Legislators ponder alternative method to elect candidates
DENVER — If voters were allowed to choose more than one candidate for a political office, the winner could take office with a majority vote rather than a plurality.
That, at least, is the concept behind a bill approved in the House State, Veterans & Military Affairs Committee on Wednesday. The measure, HB1281, would allow for a new method of selecting candidates called approval voting.
Unlike ranked-choice voting, which the state already allows local governments to conduct, approval voting does not allow attaching a political party next to a candidate’s name, and allows voters to choose as many candidates they want without saying who is their top pick.
Proponents of the idea say it would eliminate having to vote for the lesser of two major-party candidates they don’t like just to ensure that a more electable one gets the nomination in a general election.
Opponents, however, say the idea opens the door to something known as “tactical voting,” the practice of voting for a lesser-known candidate in order to dilute total votes for a more popular one that the voter doesn’t want to see get elected.
“Approval voting creates unrepresentative outcomes,” said Martha Tierney, an attorney with America Votes, a left-leaning group that advocates progressive causes. “If the voters follow the instructions and vote not only for their favorite candidate but also for their second and third favorite ... it is very possible that the candidate who is the first choice with more than 50 percent of the vote could lose.”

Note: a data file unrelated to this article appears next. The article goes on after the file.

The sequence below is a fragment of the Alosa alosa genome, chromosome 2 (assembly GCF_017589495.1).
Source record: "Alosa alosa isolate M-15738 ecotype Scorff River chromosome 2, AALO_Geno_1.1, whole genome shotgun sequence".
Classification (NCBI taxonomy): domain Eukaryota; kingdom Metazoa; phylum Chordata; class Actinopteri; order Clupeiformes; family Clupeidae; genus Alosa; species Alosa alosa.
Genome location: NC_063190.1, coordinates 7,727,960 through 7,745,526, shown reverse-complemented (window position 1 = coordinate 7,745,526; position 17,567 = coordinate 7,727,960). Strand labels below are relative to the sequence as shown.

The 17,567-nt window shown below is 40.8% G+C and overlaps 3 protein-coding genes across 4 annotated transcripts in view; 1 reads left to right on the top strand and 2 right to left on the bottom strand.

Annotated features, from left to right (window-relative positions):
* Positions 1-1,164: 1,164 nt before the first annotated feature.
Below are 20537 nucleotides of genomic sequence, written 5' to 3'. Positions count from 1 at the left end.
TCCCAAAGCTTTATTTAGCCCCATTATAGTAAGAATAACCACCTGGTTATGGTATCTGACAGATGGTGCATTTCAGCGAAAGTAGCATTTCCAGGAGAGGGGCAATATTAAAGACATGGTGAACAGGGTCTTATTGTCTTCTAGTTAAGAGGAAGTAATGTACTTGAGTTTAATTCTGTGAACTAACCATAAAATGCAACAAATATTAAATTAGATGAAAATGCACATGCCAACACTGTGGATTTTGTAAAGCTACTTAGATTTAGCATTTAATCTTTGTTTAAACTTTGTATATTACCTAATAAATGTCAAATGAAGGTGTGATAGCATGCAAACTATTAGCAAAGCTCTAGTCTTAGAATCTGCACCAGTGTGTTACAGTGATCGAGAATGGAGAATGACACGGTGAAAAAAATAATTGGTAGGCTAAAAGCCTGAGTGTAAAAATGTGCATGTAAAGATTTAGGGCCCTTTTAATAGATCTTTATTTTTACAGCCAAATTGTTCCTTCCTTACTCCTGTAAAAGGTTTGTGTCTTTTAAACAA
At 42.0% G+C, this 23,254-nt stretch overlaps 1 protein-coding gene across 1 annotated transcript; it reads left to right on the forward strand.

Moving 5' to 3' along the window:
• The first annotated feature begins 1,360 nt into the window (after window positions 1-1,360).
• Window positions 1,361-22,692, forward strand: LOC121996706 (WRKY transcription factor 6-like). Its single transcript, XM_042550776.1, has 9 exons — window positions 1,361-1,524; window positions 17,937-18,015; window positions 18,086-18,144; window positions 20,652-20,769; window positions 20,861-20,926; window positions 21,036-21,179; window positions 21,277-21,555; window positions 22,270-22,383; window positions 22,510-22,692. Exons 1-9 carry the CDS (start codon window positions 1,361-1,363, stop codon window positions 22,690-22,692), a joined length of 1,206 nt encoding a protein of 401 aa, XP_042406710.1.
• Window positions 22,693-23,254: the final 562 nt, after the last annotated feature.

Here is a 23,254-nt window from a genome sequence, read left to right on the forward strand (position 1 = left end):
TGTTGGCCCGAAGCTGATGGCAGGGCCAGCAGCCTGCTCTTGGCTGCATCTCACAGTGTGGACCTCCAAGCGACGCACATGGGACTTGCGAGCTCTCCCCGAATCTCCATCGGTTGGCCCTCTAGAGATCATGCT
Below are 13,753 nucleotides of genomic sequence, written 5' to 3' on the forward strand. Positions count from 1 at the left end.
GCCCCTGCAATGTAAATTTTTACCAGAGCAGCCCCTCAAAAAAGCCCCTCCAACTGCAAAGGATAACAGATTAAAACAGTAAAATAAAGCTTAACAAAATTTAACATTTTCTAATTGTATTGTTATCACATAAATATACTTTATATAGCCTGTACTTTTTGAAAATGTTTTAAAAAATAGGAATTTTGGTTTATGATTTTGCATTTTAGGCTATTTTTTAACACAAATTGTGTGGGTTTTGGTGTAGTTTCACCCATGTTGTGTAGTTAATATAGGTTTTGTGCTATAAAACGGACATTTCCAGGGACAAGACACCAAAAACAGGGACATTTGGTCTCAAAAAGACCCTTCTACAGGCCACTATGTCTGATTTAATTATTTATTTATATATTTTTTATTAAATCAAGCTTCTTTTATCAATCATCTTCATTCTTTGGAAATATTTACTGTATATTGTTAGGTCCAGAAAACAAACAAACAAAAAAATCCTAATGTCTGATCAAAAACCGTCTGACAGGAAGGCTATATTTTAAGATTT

Opponents also said the state already allows ranked voting, a method that allows voters to choose more than one candidate in order of how they like them, but only a few local governments are using it.
A handful of major cities around the nation use ranked voting, such as San Francisco and Minneapolis, but only one state, Maine, has passed a law requiring all elections to be done with the approval voting method, including for statewide races.
In the Grand Valley, voting is done the traditional way, but candidates’ political affiliations in city and school district races do not appear on ballots.
Suzanne Staiert, deputy secretary of state, said the bill could create some confusion about who runs an election if a county clerk’s office chooses not to conduct that race, as the bill allows.
“It’s unclear if someone at the municipal level were to violate the secretary’s (election) rules whether we have any enforcement ability,” she said. “Generally (now) we do not.”
Supporters said the method requires voters to chose candidates based on their experience rather than their affiliations.
“A last choice could win with plurality voting,” said Andrew Winkler, a one-time Republican candidate for the Northglenn City Council. “A last choice would never win in approval voting.”
The bill heads to the House Appropriations Committee.